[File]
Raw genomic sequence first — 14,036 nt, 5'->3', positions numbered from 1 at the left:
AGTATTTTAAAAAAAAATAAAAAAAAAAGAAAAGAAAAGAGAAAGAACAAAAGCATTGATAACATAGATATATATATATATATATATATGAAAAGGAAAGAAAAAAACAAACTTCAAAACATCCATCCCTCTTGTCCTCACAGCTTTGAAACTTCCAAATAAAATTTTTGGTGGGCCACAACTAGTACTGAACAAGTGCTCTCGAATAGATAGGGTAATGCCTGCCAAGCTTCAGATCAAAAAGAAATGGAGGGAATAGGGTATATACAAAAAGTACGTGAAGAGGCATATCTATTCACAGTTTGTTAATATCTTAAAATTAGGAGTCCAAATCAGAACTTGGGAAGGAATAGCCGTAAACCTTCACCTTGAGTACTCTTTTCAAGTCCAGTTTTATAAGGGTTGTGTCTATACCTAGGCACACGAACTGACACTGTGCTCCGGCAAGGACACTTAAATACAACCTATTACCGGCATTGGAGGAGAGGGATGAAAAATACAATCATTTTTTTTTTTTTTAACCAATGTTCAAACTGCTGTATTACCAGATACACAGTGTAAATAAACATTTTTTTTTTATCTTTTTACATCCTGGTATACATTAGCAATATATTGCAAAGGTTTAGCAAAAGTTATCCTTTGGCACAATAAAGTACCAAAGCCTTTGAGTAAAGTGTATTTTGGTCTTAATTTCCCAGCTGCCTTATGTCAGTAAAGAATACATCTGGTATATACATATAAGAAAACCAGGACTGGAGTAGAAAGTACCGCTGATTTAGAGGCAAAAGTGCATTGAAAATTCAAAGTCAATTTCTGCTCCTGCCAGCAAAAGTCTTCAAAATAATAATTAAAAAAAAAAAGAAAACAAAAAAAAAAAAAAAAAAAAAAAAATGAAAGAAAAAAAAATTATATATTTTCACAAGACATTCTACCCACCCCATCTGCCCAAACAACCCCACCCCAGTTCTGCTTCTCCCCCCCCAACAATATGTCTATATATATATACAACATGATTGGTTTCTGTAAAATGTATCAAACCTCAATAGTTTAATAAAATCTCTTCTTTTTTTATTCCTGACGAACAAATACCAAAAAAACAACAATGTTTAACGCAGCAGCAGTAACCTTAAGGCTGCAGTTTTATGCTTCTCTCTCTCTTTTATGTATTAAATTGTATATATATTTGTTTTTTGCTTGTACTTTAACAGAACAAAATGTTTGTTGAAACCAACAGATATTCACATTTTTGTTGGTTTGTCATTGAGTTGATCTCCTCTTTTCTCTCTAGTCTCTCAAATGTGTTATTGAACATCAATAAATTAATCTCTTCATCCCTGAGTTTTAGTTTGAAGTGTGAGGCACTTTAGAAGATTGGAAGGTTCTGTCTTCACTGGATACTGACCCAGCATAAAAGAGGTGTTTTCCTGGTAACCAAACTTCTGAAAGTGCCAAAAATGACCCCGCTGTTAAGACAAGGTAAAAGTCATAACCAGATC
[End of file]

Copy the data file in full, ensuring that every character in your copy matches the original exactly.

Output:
Raw genomic sequence first — 14,036 nt, 5'->3', positions numbered from 1 at the left:
AGTATTTTAAAAAAAAATAAAAAAAAAAGAAAAGAAAAGAGAAAGAACAAAAGCATTGATAACATAGATATATATATATATATATATATGAAAAGGAAAGAAAAAAACAAACTTCAAAACATCCATCCCTCTTGTCCTCACAGCTTTGAAACTTCCAAATAAAATTTTTGGTGGGCCACAACTAGTACTGAACAAGTGCTCTCGAATAGATAGGGTAATGCCTGCCAAGCTTCAGATCAAAAAGAAATGGAGGGAATAGGGTATATACAAAAAGTACGTGAAGAGGCATATCTATTCACAGTTTGTTAATATCTTAAAATTAGGAGTCCAAATCAGAACTTGGGAAGGAATAGCCGTAAACCTTCACCTTGAGTACTCTTTTCAAGTCCAGTTTTATAAGGGTTGTGTCTATACCTAGGCACACGAACTGACACTGTGCTCCGGCAAGGACACTTAAATACAACCTATTACCGGCATTGGAGGAGAGGGATGAAAAATACAATCATTTTTTTTTTTTTTAACCAATGTTCAAACTGCTGTATTACCAGATACACAGTGTAAATAAACATTTTTTTTTTATCTTTTTACATCCTGGTATACATTAGCAATATATTGCAAAGGTTTAGCAAAAGTTATCCTTTGGCACAATAAAGTACCAAAGCCTTTGAGTAAAGTGTATTTTGGTCTTAATTTCCCAGCTGCCTTATGTCAGTAAAGAATACATCTGGTATATACATATAAGAAAACCAGGACTGGAGTAGAAAGTACCGCTGATTTAGAGGCAAAAGTGCATTGAAAATTCAAAGTCAATTTCTGCTCCTGCCAGCAAAAGTCTTCAAAATAATAATTAAAAAAAAAAAGAAAACAAAAAAAAAAAAAAAAAAAAAAAAATGAAAGAAAAAAAAATTATATATTTTCACAAGACATTCTACCCACCCCATCTGCCCAAACAACCCCACCCCAGTTCTGCTTCTCCCCCCCCAACAATATGTCTATATATATATACAACATGATTGGTTTCTGTAAAATGTATCAAACCTCAATAGTTTAATAAAATCTCTTCTTTTTTTATTCCTGACGAACAAATACCAAAAAAACAACAATGTTTAACGCAGCAGCAGTAACCTTAAGGCTGCAGTTTTATGCTTCTCTCTCTCTTTTATGTATTAAATTGTATATATATTTGTTTTTTGCTTGTACTTTAACAGAACAAAATGTTTGTTGAAACCAACAGATATTCACATTTTTGTTGGTTTGTCATTGAGTTGATCTCCTCTTTTCTCTCTAGTCTCTCAAATGTGTTATTGAACATCAATAAATTAATCTCTTCATCCCTGAGTTTTAGTTTGAAGTGTGAGGCACTTTAGAAGATTGGAAGGTTCTGTCTTCACTGGATACTGACCCAGCATAAAAGAGGTGTTTTCCTGGTAACCAAACTTCTGAAAGTGCCAAAAATGACCCCGCTGTTAAGACAAGGTAAAAGTCATAACCAGATC